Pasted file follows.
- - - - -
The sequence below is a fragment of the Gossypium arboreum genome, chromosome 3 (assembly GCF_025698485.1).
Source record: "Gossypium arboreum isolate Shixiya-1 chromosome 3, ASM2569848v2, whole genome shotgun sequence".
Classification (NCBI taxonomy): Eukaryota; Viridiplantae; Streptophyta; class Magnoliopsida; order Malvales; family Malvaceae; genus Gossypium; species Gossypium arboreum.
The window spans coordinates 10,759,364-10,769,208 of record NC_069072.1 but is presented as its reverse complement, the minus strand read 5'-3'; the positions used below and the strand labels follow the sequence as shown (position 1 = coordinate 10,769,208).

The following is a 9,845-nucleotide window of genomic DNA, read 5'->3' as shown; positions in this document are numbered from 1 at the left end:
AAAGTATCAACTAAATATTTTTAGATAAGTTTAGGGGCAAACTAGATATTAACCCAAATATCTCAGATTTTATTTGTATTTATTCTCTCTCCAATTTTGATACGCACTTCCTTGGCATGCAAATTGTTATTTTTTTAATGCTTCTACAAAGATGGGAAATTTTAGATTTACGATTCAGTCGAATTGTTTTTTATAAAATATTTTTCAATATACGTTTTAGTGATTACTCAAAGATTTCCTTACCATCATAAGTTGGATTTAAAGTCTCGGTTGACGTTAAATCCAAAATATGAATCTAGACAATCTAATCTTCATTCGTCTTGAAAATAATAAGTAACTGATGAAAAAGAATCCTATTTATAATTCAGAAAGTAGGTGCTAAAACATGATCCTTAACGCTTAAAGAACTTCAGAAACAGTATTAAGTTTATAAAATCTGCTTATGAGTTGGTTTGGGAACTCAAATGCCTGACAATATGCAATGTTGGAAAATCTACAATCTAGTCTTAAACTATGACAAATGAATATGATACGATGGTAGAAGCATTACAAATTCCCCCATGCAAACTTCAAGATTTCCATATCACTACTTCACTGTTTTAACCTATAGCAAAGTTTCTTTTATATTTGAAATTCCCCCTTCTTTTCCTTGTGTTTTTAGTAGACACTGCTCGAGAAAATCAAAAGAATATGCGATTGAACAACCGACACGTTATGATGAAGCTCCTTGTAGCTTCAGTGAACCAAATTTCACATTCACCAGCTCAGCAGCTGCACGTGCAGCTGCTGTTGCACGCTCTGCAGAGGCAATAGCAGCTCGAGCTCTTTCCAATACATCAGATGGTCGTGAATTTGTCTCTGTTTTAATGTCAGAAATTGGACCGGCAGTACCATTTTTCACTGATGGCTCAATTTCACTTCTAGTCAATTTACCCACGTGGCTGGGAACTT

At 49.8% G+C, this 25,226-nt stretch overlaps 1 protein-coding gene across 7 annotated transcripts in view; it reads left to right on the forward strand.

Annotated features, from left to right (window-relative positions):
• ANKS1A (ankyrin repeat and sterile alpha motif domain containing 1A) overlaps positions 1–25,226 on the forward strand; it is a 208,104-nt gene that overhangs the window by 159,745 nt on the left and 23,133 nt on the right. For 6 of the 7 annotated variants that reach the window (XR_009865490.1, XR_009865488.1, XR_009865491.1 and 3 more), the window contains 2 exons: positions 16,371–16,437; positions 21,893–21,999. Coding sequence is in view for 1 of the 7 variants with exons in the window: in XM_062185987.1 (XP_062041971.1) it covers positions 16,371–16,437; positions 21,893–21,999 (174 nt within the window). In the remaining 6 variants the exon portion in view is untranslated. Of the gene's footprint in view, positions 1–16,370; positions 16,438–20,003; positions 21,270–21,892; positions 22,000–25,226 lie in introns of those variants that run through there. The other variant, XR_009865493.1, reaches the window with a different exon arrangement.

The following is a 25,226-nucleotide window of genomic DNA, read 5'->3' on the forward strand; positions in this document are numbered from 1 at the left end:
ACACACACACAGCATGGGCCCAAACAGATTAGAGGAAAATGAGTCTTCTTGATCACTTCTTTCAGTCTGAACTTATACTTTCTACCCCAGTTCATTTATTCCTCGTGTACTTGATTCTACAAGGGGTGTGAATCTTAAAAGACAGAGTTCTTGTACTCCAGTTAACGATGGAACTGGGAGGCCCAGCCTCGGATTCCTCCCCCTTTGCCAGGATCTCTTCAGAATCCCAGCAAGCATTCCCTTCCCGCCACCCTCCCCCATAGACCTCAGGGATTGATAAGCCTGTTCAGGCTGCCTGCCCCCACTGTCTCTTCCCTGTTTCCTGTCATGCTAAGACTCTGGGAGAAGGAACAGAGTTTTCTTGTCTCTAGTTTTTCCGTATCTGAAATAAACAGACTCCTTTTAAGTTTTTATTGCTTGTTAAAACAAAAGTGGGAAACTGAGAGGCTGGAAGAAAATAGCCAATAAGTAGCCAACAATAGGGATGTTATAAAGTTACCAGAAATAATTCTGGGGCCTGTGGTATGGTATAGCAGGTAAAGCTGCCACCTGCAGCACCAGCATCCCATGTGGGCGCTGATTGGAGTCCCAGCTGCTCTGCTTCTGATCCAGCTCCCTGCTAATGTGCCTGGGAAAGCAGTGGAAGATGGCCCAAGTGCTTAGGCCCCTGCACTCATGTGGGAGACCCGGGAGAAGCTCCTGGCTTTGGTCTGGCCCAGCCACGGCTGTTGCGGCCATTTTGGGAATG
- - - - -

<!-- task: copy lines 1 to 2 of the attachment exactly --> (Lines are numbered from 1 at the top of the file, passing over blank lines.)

The sequence below is a fragment of the Gossypium arboreum genome, chromosome 3 (assembly GCF_025698485.1).
Source record: "Gossypium arboreum isolate Shixiya-1 chromosome 3, ASM2569848v2, whole genome shotgun sequence".